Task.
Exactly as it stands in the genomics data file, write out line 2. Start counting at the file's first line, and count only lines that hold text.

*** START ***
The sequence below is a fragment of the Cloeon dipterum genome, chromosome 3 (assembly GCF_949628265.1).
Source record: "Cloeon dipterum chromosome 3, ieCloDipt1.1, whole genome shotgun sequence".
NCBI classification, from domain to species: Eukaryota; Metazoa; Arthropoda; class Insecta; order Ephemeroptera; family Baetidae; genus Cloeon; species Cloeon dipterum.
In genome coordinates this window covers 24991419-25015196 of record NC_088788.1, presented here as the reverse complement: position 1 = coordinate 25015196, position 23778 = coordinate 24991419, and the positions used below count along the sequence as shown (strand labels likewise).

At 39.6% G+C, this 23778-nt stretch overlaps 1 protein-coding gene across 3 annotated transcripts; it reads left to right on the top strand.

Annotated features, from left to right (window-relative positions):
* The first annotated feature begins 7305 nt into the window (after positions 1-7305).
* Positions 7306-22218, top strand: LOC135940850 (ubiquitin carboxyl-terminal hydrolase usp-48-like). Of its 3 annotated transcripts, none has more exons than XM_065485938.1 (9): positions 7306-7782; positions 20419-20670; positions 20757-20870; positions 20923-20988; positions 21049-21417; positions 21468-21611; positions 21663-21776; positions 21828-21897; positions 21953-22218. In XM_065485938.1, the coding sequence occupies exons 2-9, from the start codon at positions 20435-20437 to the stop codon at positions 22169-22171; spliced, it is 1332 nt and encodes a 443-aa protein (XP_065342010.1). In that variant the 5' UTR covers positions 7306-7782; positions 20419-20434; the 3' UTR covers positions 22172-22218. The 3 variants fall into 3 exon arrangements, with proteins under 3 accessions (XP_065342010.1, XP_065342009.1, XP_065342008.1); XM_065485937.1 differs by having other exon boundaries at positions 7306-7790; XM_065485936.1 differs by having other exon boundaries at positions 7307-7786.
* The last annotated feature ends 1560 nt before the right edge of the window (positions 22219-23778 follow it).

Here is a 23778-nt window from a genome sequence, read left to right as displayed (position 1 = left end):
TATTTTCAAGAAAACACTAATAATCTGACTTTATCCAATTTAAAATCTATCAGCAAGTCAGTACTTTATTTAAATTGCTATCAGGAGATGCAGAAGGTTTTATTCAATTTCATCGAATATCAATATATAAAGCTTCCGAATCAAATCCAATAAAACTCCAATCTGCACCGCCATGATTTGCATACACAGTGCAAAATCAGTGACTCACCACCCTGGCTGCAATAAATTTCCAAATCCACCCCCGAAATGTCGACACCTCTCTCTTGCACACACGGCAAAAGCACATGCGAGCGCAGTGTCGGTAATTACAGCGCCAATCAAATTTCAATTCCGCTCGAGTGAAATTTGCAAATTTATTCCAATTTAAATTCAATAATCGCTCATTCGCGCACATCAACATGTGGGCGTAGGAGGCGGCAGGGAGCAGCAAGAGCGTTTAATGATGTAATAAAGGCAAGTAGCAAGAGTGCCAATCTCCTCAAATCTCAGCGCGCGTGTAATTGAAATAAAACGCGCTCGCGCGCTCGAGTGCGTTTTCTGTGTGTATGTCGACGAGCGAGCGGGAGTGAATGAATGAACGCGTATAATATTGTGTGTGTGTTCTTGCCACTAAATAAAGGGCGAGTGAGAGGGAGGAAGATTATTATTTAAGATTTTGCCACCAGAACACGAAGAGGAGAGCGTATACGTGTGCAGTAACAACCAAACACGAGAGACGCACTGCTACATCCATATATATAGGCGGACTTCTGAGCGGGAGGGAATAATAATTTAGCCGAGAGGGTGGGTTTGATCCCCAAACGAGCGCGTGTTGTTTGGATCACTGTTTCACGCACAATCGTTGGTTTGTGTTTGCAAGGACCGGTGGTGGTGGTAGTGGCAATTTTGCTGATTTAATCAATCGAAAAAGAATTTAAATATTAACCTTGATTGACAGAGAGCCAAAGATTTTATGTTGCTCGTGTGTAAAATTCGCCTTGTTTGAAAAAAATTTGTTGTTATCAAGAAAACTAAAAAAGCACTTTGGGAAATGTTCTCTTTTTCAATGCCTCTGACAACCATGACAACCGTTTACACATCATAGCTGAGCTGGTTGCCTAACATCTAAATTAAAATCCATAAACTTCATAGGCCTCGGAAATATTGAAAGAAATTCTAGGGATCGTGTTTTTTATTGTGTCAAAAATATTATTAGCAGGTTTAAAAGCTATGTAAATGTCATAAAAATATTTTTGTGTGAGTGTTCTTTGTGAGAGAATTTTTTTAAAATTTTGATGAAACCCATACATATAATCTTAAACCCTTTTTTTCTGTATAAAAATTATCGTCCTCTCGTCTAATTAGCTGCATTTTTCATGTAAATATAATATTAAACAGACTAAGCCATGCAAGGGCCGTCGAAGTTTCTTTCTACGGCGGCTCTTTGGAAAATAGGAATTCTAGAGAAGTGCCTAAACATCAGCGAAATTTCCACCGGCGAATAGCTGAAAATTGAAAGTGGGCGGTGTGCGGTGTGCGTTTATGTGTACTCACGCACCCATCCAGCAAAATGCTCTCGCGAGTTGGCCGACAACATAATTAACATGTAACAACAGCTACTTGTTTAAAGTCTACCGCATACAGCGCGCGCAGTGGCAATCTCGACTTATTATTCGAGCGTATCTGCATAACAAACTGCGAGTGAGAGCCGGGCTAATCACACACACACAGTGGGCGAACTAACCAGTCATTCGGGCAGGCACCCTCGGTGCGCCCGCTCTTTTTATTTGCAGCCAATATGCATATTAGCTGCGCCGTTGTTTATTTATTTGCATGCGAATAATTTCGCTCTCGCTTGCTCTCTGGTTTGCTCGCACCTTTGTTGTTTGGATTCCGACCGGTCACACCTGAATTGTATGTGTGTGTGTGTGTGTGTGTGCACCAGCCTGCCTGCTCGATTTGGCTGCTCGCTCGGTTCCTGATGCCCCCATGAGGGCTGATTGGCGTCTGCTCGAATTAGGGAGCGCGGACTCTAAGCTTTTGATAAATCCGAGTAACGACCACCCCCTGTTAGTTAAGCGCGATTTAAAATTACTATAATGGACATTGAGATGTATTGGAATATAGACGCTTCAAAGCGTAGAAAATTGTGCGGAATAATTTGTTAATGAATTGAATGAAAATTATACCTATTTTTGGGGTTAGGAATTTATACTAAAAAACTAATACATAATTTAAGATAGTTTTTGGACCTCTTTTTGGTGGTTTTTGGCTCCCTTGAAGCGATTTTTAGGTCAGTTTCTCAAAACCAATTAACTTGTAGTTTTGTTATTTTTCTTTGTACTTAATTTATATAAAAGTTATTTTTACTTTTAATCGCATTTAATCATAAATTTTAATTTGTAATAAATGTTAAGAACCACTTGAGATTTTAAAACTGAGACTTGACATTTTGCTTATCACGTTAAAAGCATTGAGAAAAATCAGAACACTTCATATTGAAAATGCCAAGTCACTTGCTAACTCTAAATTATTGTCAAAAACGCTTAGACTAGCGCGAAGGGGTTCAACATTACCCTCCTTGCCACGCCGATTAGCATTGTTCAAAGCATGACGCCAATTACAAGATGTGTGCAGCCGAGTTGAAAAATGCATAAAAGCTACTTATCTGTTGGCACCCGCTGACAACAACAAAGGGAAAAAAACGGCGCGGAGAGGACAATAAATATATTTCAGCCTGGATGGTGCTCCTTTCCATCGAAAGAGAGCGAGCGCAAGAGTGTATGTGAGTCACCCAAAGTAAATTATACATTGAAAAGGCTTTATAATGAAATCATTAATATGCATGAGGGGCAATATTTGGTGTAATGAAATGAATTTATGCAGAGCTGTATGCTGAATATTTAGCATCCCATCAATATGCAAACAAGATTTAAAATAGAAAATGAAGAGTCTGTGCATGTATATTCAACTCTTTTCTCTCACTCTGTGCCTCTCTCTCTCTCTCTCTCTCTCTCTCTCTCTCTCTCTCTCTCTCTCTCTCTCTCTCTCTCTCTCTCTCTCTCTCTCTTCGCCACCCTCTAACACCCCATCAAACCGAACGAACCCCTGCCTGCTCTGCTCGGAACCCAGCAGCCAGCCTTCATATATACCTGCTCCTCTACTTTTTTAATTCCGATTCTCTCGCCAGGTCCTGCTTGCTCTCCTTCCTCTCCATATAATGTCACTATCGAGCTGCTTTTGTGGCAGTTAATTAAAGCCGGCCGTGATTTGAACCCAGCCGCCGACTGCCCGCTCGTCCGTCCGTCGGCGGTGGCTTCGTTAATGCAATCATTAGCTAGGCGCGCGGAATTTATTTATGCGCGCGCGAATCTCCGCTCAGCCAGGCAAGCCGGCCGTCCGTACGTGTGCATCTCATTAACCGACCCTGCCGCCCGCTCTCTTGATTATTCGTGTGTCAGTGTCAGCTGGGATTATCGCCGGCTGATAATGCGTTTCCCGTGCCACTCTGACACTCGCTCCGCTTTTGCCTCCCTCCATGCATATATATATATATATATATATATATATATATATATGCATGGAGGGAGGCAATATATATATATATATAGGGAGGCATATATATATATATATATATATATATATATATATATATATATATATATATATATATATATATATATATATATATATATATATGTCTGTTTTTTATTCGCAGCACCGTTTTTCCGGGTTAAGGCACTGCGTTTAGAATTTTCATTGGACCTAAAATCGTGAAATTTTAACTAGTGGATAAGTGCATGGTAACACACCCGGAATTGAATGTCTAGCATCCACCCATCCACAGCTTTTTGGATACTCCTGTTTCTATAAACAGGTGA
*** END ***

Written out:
Source record: "Cloeon dipterum chromosome 3, ieCloDipt1.1, whole genome shotgun sequence".